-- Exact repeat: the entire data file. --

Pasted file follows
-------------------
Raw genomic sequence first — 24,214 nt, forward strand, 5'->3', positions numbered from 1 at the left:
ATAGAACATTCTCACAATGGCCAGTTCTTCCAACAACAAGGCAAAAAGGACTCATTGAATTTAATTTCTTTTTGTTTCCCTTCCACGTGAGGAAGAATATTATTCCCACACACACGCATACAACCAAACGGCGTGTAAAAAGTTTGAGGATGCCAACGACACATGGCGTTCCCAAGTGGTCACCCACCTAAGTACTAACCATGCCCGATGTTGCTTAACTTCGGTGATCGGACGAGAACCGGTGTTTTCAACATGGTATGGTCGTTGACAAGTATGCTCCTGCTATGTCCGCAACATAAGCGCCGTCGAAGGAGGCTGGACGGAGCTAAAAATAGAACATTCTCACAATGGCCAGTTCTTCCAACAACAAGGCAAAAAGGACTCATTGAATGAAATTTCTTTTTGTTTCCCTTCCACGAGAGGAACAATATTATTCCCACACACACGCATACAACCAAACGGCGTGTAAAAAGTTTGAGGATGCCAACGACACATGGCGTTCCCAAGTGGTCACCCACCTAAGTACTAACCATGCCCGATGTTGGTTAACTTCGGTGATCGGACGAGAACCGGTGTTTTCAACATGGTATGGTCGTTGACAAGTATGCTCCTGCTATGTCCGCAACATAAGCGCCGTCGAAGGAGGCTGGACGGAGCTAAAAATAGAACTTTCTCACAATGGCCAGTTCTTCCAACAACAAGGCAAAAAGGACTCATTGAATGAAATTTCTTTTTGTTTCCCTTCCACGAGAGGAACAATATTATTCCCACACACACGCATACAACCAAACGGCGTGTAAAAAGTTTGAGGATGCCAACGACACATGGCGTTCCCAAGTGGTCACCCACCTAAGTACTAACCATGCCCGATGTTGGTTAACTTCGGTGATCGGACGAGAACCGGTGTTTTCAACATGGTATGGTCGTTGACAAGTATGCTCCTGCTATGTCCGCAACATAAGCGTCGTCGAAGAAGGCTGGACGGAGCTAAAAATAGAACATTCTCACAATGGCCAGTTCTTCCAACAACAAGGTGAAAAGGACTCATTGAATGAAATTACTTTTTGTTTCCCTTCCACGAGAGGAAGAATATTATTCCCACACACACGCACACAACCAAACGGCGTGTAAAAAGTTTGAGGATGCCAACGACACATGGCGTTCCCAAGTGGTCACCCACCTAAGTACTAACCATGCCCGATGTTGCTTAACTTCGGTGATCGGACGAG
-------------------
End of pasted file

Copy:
Raw genomic sequence first — 24,214 nt, forward strand, 5'->3', positions numbered from 1 at the left:
ATAGAACATTCTCACAATGGCCAGTTCTTCCAACAACAAGGCAAAAAGGACTCATTGAATTTAATTTCTTTTTGTTTCCCTTCCACGTGAGGAAGAATATTATTCCCACACACACGCATACAACCAAACGGCGTGTAAAAAGTTTGAGGATGCCAACGACACATGGCGTTCCCAAGTGGTCACCCACCTAAGTACTAACCATGCCCGATGTTGCTTAACTTCGGTGATCGGACGAGAACCGGTGTTTTCAACATGGTATGGTCGTTGACAAGTATGCTCCTGCTATGTCCGCAACATAAGCGCCGTCGAAGGAGGCTGGACGGAGCTAAAAATAGAACATTCTCACAATGGCCAGTTCTTCCAACAACAAGGCAAAAAGGACTCATTGAATGAAATTTCTTTTTGTTTCCCTTCCACGAGAGGAACAATATTATTCCCACACACACGCATACAACCAAACGGCGTGTAAAAAGTTTGAGGATGCCAACGACACATGGCGTTCCCAAGTGGTCACCCACCTAAGTACTAACCATGCCCGATGTTGGTTAACTTCGGTGATCGGACGAGAACCGGTGTTTTCAACATGGTATGGTCGTTGACAAGTATGCTCCTGCTATGTCCGCAACATAAGCGCCGTCGAAGGAGGCTGGACGGAGCTAAAAATAGAACTTTCTCACAATGGCCAGTTCTTCCAACAACAAGGCAAAAAGGACTCATTGAATGAAATTTCTTTTTGTTTCCCTTCCACGAGAGGAACAATATTATTCCCACACACACGCATACAACCAAACGGCGTGTAAAAAGTTTGAGGATGCCAACGACACATGGCGTTCCCAAGTGGTCACCCACCTAAGTACTAACCATGCCCGATGTTGGTTAACTTCGGTGATCGGACGAGAACCGGTGTTTTCAACATGGTATGGTCGTTGACAAGTATGCTCCTGCTATGTCCGCAACATAAGCGTCGTCGAAGAAGGCTGGACGGAGCTAAAAATAGAACATTCTCACAATGGCCAGTTCTTCCAACAACAAGGTGAAAAGGACTCATTGAATGAAATTACTTTTTGTTTCCCTTCCACGAGAGGAAGAATATTATTCCCACACACACGCACACAACCAAACGGCGTGTAAAAAGTTTGAGGATGCCAACGACACATGGCGTTCCCAAGTGGTCACCCACCTAAGTACTAACCATGCCCGATGTTGCTTAACTTCGGTGATCGGACGAG